Building Long-Term Memory in Practice
We are finding out that practice is perhaps the most valuable tool in our game of shooting a moving target with a shotgun. At the same time, it’s the most wasted tool. Shooters shoot a lot and think they are practicing, but all they are really practicing is loading the gun and calling “pull.”
You have two kinds of memory: long-term and short-term. Short-term memory is great for remembering a phone number until you write it down, but it is designed to be used and then forget what it was used for. It is very inefficient at controlling the sequential firing of complex circuits in the brain.
The short-term memory can be aware of and orchestrate 40 bits of data per second. Long-term memory can be aware of and orchestrate 11 million bits of data per second.
All your skill is stored in long-term memory. That part of your memory is virtually infinite. It can orchestrate extremely large and complex circuits in the brain. Skill begins as short-term memory. After the circuit is fired enough and begins to happen without thinking, it shifts over to long-term memory.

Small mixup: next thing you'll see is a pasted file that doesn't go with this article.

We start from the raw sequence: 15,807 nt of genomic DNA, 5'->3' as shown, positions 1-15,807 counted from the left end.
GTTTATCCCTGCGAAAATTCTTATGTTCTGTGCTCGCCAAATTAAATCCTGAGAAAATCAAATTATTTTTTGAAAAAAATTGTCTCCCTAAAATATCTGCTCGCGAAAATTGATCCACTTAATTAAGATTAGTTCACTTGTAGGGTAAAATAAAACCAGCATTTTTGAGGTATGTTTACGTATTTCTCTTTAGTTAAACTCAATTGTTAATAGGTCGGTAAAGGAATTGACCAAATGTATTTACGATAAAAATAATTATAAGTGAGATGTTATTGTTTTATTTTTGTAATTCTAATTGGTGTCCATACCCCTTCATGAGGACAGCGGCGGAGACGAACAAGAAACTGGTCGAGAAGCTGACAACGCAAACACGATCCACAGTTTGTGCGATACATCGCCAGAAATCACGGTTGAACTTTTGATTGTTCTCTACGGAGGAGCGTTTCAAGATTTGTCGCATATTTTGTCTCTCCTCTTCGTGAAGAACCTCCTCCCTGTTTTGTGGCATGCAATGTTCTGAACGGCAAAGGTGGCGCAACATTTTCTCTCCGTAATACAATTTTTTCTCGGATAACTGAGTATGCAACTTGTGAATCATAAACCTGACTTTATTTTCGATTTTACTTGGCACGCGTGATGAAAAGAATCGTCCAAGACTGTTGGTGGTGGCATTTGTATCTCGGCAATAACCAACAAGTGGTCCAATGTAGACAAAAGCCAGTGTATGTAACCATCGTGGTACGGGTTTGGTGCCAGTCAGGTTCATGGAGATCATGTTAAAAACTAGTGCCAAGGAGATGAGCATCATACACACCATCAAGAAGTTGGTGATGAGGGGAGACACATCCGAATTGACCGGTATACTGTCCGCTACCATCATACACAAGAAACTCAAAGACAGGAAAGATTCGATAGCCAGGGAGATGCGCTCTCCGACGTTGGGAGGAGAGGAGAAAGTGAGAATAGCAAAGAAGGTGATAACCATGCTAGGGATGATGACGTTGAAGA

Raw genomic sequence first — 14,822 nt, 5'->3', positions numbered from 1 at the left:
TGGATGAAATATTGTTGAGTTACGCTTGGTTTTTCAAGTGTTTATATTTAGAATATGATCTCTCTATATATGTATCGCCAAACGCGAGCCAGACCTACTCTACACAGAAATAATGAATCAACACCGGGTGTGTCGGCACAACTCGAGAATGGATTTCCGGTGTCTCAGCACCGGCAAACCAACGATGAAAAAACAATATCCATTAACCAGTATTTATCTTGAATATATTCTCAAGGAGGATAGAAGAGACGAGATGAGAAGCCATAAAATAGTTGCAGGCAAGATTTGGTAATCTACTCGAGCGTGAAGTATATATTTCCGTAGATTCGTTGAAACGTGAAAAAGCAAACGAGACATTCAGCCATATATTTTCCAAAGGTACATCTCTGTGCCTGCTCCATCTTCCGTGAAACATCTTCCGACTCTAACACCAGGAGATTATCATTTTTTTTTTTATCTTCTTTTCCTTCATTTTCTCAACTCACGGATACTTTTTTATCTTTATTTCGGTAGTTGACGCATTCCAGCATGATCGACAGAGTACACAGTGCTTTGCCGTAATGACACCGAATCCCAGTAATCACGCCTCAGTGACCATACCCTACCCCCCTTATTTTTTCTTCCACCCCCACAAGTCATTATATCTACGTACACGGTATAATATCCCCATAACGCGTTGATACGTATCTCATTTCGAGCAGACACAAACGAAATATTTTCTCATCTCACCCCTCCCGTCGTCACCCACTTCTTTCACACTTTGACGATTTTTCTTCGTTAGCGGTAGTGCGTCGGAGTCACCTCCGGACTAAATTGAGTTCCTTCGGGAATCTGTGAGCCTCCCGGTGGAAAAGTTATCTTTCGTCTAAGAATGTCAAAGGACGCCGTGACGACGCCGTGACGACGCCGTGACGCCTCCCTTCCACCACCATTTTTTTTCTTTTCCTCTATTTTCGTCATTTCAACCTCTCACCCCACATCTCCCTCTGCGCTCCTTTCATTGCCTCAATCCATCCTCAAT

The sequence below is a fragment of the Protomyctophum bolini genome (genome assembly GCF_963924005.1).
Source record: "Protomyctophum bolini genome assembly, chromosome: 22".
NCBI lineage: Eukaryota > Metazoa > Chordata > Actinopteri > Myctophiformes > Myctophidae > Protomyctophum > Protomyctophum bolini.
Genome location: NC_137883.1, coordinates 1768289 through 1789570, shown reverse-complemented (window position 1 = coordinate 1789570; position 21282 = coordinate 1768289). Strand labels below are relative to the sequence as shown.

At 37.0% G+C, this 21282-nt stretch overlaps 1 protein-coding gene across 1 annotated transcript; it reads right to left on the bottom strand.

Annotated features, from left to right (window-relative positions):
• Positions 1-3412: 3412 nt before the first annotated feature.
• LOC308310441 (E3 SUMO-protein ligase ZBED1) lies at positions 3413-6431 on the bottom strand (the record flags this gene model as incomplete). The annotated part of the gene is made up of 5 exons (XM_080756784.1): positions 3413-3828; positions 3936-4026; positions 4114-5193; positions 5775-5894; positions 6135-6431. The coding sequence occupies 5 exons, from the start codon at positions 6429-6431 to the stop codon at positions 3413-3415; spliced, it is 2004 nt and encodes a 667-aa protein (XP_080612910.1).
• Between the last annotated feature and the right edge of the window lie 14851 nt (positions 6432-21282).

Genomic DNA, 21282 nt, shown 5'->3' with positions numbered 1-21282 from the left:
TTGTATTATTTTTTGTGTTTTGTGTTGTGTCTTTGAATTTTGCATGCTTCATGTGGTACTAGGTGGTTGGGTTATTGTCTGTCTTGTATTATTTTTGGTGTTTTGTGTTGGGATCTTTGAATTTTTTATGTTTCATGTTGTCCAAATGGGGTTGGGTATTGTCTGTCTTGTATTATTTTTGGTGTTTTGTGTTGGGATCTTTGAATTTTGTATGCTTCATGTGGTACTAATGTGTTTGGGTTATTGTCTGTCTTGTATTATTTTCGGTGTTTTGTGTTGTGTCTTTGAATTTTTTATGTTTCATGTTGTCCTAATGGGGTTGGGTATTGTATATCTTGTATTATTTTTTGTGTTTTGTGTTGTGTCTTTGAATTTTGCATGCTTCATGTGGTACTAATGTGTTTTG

A perfect illustration of this is getting into your first iPhone. There were no instructions and you fumbled your way through trial and error (short-term memory) until you learned how to use it. Now when you get a new phone, it takes little or no time until you are operating it with ease and no thought. You learned how to use your first phone in short-term memory until you opened it exactly the same way over and over enough times. Then your brain began to do it without thinking, and at that point, the act passed over to your long-term memory as a skill.
How you practice must eventually become repetition of the same sequence the same way over and over, every time you load the gun and call “pull.” If you practice a shot without visualizing it in detail as a movie the way you want it to happen, it does nothing to build skill and long-term memory.
When you combine visually preloading the shot as a movie and executing your shot according to your preload and break the target the way you intended, then you begin to build long-term memory. If you ever want to become consistent, you must begin to be more specific with how you want the shot to come together through deliberate practice with a visual preload.